Tess’ experience is just another example of an Eastern success story. She noted that she had a great experience at the conference, and enjoyed meeting plenty of academics and representatives of congress. Any student who is interested in undergraduate research should reach out to their academic advisers.

Professor Christopher Vasillopulos invited as Distinguished Scholar to Address the International Association of Greek Philosophy

Political Science Professor Christopher Vasillopulos.

Political Science Professor Vasillopulos will speak this July on the Origins of Globalization at the 30th International Conference of the International Association of Greek Philosophy in Athens, Greece. His presentation will trace the conditions of the formation of the Global economy, beginning with the rise of 5th century Athens, tracing Alexander the Great’s creation of the Hellenistic trading system, the development of Renaissance Venice as the center of international commerce, the impact of the Industrial Revolution and the rise of the Middle Classes in Western Europe, and the role of the United States after World War Two.  The presentation will stress the links between prosperity and liberal political institutions, especially the protection of property rights.  It will indicate the differences between imperialism, which restricts the economic development of colonial peoples, and Globalization, which has been creating hundreds of millions of  middle class people, most spectacularly in India and China.    

 Women in Politics, is it realistic?

By Carleigh Doyle

Women across the world are starting to become more involved in politics and political parties. However, for centuries, that was not the case. Men are historically known to overall be more involved at higher levels politically, automatically due to the assumption made that men are smarter, stronger, and overall more experienced than women. Women in history have been known to be home makers, and stereotyped as the sensitive gender. For myself, as a college student studying a field composed of mostly men, becoming a strong power is often harder than many think.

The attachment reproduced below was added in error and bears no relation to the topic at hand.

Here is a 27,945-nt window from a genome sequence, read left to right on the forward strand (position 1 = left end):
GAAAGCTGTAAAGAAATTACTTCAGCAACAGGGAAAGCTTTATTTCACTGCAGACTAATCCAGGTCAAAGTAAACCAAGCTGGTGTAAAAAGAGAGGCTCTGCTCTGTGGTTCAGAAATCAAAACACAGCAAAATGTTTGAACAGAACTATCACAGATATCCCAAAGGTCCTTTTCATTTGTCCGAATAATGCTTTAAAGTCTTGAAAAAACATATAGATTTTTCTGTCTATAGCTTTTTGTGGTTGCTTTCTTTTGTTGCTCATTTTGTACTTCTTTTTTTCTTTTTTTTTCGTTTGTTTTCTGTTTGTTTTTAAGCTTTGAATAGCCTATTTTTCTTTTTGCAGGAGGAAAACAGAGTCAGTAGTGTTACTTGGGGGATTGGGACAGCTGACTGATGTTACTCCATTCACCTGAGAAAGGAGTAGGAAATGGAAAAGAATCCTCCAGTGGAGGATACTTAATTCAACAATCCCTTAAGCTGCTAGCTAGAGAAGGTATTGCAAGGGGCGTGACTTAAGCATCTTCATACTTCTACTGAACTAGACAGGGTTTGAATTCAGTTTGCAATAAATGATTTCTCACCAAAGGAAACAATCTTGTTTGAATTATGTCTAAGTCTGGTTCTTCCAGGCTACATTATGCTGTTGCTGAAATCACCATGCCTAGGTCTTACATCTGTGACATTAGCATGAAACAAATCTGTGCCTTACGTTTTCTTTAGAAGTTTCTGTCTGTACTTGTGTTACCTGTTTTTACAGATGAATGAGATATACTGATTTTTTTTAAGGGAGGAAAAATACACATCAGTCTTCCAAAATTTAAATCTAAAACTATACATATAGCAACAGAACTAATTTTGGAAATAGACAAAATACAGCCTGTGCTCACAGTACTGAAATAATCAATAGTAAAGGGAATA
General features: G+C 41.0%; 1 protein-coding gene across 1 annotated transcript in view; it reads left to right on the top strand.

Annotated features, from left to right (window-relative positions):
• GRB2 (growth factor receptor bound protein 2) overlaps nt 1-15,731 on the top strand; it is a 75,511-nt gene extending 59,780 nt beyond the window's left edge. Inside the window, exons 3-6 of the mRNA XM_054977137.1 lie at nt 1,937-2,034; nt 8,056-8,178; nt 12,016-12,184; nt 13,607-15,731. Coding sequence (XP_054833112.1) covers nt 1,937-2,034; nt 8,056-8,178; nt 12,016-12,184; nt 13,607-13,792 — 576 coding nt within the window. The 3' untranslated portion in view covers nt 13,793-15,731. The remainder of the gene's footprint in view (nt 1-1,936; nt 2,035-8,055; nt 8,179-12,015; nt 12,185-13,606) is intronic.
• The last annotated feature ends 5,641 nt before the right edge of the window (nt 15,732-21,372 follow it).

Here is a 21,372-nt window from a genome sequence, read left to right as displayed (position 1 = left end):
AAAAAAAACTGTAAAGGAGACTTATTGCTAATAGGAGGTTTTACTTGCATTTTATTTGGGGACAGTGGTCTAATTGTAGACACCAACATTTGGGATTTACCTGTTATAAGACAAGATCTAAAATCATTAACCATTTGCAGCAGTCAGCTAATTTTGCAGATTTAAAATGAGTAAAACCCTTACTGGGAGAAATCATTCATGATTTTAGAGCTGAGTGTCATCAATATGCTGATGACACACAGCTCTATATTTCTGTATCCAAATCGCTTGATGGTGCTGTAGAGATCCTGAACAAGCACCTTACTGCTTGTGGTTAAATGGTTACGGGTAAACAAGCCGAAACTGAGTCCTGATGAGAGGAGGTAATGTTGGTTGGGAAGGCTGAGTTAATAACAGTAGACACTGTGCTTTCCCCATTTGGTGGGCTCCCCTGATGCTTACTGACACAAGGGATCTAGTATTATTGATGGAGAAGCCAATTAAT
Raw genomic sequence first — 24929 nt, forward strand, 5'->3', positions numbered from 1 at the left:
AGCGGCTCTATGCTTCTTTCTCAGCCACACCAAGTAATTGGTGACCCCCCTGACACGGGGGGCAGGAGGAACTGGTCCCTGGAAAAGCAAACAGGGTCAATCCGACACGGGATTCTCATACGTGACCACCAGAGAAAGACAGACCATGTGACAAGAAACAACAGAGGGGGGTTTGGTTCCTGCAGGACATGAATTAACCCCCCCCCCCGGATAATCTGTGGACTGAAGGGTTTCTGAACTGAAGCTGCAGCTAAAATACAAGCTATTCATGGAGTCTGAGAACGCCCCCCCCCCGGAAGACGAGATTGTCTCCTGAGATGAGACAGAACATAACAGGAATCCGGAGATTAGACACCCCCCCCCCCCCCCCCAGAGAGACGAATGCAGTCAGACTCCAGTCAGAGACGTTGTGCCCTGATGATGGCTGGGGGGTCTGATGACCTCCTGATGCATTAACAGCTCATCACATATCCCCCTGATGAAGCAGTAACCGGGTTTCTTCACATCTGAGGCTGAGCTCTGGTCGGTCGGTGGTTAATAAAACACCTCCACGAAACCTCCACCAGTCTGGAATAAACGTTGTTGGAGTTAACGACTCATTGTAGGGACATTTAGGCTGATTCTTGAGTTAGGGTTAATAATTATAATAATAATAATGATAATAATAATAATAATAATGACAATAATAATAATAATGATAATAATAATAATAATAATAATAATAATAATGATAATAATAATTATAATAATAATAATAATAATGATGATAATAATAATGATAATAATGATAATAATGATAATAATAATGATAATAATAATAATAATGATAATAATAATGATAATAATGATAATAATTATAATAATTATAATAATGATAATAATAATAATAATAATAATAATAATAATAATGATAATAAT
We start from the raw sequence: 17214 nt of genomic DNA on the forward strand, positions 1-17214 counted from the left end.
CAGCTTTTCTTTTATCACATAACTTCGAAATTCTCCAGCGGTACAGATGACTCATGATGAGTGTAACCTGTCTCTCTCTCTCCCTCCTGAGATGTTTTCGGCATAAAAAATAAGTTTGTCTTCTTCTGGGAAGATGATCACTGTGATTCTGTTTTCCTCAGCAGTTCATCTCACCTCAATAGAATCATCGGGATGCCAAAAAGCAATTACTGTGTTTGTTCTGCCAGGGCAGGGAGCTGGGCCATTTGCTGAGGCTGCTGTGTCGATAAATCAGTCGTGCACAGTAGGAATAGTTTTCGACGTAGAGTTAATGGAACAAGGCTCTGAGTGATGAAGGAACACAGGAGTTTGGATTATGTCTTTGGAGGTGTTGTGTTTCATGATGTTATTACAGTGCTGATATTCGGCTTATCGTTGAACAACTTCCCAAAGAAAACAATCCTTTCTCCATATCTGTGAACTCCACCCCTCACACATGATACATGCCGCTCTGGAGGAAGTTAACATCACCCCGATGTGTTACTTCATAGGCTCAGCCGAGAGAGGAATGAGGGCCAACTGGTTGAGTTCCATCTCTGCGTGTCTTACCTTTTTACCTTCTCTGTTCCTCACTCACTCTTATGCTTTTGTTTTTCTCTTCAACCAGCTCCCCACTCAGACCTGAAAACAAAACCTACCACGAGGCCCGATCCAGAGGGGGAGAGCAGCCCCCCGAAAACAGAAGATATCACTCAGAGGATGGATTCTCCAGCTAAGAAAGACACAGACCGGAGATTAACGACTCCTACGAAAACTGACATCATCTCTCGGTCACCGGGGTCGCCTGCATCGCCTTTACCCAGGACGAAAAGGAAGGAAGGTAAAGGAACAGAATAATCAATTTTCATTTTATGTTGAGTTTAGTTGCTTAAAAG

Although as a whole nation, times have changed and many countries have become more modernized, the stereotypes regarding women and their power is still prevalent. Growing up in a society dominated by men, it becomes hard to break the stereotypes that were put in place years ago. As a woman, you are described to be sensitive, caring, and most importantly the homemaker, responsible for bearing children and taking care of the house. From the time I was young, I declared that I wanted to be a lawyer, focusing on business law through the international sector. That seemed to be a goal, but never reality when looking at the percentage of women in politics.

For years, I was told that I am not capable of achieving academically in comparison to my male counterparts, and thus not capable of being successful in achieving my goals. As a child, what is constantly drilled into our brains is that we ARE capable of doing anything that we put our minds to, no matter how big or how small. But, what I have found is that, in accordance to that statement, it is actually meant in the terms that anything is possible except when you go away from traditional values.